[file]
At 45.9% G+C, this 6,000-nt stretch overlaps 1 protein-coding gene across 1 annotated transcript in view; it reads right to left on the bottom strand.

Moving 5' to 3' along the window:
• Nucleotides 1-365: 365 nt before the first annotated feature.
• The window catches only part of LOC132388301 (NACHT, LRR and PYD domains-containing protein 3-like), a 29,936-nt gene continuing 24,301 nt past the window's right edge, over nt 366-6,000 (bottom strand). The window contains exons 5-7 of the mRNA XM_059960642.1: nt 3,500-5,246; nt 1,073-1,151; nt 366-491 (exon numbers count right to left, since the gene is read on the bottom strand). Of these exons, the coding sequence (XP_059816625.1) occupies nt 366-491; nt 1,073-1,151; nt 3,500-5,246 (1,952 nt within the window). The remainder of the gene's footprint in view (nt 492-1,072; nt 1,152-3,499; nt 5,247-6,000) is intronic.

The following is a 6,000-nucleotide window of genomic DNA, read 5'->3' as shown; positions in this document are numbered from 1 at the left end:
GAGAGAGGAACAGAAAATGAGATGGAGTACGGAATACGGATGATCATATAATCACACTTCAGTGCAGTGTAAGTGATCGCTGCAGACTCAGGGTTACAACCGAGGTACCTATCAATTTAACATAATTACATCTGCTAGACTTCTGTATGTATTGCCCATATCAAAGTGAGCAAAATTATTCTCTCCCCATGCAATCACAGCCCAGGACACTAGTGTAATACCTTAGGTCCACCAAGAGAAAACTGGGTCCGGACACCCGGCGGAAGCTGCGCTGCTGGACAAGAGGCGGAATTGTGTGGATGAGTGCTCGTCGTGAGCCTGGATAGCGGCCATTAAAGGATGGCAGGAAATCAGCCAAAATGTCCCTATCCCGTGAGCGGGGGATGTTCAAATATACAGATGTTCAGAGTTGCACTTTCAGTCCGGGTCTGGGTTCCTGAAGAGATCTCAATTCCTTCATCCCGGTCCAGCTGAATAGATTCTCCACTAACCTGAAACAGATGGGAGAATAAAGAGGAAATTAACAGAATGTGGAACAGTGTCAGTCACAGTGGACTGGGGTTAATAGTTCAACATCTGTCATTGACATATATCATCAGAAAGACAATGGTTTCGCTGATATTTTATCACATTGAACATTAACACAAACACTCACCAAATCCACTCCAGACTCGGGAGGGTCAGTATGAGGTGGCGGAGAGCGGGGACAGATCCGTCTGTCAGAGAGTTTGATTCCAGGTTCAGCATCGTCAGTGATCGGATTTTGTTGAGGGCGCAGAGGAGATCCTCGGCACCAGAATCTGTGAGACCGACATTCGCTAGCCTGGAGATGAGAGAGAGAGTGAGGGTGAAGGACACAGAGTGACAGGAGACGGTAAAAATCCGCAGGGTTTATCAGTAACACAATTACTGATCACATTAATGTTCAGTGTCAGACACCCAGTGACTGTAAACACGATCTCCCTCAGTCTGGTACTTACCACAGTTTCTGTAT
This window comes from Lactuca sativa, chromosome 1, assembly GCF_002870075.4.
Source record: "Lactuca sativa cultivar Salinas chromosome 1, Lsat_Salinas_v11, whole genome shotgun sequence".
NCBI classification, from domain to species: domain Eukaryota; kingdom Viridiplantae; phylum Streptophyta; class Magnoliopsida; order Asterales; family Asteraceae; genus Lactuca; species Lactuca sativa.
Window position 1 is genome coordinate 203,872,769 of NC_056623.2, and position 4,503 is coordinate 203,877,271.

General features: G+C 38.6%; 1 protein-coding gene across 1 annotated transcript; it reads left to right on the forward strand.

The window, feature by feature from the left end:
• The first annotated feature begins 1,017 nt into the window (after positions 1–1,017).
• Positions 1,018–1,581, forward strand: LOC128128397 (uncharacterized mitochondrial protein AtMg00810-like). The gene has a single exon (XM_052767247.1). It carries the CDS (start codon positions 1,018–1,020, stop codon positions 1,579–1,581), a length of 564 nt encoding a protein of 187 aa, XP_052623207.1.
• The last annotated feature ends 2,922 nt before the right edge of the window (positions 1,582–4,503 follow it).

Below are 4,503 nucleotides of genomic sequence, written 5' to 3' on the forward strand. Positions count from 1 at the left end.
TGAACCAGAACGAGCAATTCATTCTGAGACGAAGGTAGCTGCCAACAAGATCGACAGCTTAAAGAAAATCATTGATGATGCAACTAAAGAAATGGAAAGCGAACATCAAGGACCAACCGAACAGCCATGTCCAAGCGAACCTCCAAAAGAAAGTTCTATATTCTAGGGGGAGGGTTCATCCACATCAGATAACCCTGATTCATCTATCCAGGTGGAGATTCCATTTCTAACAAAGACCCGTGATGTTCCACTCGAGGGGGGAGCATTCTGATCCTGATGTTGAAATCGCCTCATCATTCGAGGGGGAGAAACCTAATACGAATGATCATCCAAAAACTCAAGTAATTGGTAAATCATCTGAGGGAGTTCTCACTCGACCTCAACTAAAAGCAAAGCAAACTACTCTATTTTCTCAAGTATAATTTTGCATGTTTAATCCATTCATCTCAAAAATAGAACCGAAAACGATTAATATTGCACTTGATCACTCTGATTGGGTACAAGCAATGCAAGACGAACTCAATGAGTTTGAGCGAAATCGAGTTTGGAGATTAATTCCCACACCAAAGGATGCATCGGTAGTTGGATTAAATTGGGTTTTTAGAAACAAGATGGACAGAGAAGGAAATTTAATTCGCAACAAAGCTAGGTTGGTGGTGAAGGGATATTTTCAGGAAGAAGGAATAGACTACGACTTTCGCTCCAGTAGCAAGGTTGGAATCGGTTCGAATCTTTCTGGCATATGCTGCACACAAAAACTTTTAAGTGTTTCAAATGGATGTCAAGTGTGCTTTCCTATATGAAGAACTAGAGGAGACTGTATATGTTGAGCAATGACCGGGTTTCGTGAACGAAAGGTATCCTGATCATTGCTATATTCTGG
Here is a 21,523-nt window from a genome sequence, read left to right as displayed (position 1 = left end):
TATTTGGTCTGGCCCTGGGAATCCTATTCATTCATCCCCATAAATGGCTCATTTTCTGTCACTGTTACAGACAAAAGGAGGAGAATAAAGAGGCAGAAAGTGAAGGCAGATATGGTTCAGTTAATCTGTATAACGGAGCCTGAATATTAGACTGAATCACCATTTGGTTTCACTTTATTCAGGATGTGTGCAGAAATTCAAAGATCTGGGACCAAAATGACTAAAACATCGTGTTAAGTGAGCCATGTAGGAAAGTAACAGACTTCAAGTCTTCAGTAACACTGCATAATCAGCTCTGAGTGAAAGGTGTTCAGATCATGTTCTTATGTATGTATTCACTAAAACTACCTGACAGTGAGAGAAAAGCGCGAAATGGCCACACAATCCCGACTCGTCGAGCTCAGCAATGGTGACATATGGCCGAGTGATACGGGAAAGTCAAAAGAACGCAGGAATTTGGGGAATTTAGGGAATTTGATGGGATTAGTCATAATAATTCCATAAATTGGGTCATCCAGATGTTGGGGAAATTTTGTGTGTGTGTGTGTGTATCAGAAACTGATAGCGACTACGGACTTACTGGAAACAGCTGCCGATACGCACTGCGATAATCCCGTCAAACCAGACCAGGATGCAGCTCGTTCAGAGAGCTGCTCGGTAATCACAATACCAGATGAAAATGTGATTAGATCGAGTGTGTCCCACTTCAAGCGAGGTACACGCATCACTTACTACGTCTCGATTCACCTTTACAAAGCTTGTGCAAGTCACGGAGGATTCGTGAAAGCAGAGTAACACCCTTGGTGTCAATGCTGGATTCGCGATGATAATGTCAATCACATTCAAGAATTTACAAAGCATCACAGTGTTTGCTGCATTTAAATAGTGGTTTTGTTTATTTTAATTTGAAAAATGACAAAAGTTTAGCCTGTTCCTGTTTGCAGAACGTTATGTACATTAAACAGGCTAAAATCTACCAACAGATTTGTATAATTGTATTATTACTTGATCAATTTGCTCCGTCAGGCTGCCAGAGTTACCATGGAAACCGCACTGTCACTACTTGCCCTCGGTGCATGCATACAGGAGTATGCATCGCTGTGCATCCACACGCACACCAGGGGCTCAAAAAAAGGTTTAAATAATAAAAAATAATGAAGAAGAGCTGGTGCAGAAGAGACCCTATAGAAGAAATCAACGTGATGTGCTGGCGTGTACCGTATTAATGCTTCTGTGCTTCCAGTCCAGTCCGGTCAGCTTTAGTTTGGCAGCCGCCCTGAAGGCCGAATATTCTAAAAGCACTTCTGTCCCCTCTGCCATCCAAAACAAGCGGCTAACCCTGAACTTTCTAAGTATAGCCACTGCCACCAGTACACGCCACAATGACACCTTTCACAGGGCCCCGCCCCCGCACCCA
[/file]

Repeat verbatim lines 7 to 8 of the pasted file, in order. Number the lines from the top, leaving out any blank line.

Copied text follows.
This window comes from Lactuca sativa, chromosome 1, assembly GCF_002870075.4.
Source record: "Lactuca sativa cultivar Salinas chromosome 1, Lsat_Salinas_v11, whole genome shotgun sequence".